A commercial paper is a financial security issued by large businesses to finance short-term credit obligations. Typically, the bank issues the commercial paper agreeing to pay the specified amount on the maturity date. The security is then sold at a discount to a willing buyer, who waits for the bank to pay the quoted amount on the maturity date. According to the international market standard regulators, the security takes 270 days to mature (Siddaiah 247). Commercial paper has a shorter maturity period than bonds. Hence, it has a lower interest rate than the bond. Although commercial paper is used for short-term financing purposes, a business can opt for a continuous rolling program that is perennial. The rolling program can last for many. Hence, it becomes an alternative to short-term loans since the rolling is done before 270 days elapse.

There are advantages and disadvantages of commercial paper as a short-term financing method for both the business and the economy. First, commercial paper has a lower interest rate than a loan from the bank. Consequently, it is more attractive to the borrowers. Second, it is readily available to businesses that have high creditworthiness and therefore, is suitable for financing short-term deficits that demand quick fixes (Piketty 75). Third, companies are willing to buy the commercial paper at a discount and wait to sell on the maturity date at a profit. Therefore, there are many buyers in the market to provide the required finances.

One disadvantage of commercial paper is that it denies a bank the opportunity to provide short-term loans to big businesses. Moreover, commercial paper is only issued to blue-chip companies that have a high credit rating and the ability to pay for its value. Also, commercial paper is in great demand, therefore resulting in the lowering of the credit limits of the commercial banks. It becomes hard for banks to provide loans to many customers. The issuance of commercial paper is highly controlled by the government. As a result, there is a limit that a borrowing business cannot exceed and a fixed deadline for the repayment (Piketty 78).

Lease Finance

Lease financing is an agreement between the leaser and the lessee to have a legal right to use an asset on a rental basis. Leasing is mostly done by big businesses that have assets that are expensive and can be used by other firms on a rental basis. For instance, a company can lease heavy commercial vehicles to other businesses for a particular period, upon which the lessee will pay the rent (Piketty 79). Companies find hiring as an efficient method of seeking short-term financing since the obtained rental income can be used to cover deficits in the working capital.


Factoring is a method of short-term financing where a business opts to sell its account receivables to a third party at a discount. There are situations where a company has many unsettled receivables that can be sold at a discount to a factor to cover a deficit in the working capital. Some enterprises offer factoring services to businesses, and after buying the receivables at a discount they automatically assume the role of collecting the unsettled debts. Most short-term financing methods have the interest to be paid. Therefore, factoring is considered to be a good way of seeking finance whenever the value of pending invoices can cover the underlying deficit.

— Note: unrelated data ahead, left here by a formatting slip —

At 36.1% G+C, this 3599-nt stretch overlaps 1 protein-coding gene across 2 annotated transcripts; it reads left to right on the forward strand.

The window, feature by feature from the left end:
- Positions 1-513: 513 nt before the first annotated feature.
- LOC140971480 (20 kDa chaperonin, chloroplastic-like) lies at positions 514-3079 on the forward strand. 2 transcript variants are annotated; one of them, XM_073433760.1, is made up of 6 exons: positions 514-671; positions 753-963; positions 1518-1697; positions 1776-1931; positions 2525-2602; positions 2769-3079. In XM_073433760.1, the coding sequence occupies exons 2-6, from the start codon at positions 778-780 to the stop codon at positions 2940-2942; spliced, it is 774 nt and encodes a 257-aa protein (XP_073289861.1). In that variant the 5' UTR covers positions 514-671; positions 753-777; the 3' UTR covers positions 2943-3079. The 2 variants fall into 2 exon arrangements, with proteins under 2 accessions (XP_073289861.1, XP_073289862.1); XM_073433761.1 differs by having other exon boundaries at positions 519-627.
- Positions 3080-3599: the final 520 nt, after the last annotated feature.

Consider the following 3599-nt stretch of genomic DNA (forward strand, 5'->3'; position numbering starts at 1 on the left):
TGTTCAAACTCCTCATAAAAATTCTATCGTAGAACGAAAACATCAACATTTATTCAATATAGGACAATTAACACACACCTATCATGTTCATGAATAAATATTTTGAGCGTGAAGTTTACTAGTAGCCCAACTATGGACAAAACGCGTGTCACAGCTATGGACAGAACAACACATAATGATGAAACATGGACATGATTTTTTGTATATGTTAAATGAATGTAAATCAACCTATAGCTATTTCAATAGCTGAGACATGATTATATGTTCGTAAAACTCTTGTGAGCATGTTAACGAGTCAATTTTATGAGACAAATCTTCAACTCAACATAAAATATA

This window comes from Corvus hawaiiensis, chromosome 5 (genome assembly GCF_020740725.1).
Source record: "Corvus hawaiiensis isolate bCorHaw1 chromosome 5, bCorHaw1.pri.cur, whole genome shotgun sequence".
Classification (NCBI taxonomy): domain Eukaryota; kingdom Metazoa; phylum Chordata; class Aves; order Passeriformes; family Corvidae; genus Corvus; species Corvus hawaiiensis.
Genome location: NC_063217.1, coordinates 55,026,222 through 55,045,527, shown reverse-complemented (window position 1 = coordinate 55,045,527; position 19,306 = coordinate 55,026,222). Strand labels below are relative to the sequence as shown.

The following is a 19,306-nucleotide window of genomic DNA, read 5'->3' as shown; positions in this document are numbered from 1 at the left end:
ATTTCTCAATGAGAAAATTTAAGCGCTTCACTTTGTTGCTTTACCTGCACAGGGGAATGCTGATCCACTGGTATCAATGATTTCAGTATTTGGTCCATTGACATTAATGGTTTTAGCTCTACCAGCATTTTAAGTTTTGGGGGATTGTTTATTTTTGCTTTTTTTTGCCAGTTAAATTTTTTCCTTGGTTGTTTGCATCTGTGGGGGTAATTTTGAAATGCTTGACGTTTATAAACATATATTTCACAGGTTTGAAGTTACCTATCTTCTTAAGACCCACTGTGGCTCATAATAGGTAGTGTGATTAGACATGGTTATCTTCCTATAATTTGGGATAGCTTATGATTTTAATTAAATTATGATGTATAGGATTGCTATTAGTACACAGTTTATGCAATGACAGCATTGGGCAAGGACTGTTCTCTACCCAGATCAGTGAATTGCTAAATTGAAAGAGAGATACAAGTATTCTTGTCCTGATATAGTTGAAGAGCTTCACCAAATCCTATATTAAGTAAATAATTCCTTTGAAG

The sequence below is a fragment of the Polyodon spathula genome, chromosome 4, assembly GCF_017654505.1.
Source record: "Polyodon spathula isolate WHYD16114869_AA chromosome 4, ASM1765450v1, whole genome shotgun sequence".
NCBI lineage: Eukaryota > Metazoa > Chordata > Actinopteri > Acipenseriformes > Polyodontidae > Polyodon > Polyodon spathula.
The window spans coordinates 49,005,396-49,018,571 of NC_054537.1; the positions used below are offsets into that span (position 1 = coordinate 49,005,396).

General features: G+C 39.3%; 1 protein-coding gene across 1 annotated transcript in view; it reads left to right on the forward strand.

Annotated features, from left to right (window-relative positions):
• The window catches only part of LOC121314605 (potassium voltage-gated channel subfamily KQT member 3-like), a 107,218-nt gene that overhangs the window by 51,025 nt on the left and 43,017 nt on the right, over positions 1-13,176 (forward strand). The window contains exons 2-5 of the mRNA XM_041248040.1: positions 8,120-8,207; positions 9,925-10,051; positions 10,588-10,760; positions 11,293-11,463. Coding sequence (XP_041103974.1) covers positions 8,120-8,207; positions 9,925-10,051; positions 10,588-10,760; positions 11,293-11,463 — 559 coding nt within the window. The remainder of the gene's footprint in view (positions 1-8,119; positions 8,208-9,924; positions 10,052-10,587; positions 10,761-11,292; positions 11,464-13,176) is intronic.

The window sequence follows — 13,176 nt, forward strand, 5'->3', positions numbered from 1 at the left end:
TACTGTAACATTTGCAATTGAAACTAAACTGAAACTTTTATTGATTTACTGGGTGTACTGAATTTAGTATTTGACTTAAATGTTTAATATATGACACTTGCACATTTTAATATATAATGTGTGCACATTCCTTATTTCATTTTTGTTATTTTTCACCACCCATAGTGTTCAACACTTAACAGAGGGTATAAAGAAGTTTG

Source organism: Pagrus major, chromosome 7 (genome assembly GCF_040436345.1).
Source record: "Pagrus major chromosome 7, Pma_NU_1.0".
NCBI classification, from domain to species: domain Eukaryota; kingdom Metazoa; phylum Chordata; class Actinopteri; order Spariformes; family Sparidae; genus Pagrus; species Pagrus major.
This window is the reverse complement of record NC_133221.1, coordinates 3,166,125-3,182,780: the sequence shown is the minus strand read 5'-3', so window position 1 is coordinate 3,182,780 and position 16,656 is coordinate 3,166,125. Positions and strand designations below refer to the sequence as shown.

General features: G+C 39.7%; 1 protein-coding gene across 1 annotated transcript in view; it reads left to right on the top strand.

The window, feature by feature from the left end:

In conclusion, there are various short-term financing methods. However, every approach is different from others in different ways. Therefore, whenever a business is unable to meet the cost of working capital, it has to decide on the most appropriate method of financing to take. There should be working capital management policies that act as a guideline to the managers to mitigate risks that could arise from decisions made by people with unfavorable personal interests. Moreover, there are other factors to be considered to determine the most efficient method that can be used to finance a business. They include the business assets and the demand for goods and services. It helps to ascertain the ability of the company to repay the debt within a short period.

Works Cited

Delimatsis, Panagiotis. Financial Regulation at the Crossroads: Implications for Supervision, Institutional Design, and Trade, New York: Kluwer Law International, 2011. Print.

Graham, John, and S. Smart. Introduction to Corporate Finance, Boston, Massachusetts: Cengage Learning, 2011. Print.

Piketty, Thomas. Capital in the Twenty-First Century, Cambridge, Massachusetts: Harvard University Press, 2014. Print.

Pride, William, R. Hughes, and J. Kapoor. Business, Boston, Massachusetts: Cengage Learning, 2013. Print.

Sagner, James. Essentials of Working Capital Management, New Jersey: John Wiley & Sons, 2010. Print.

Siddaiah, Thummuluri. International Financial Management, New Delhi: Pearson Education India, 2010. Print.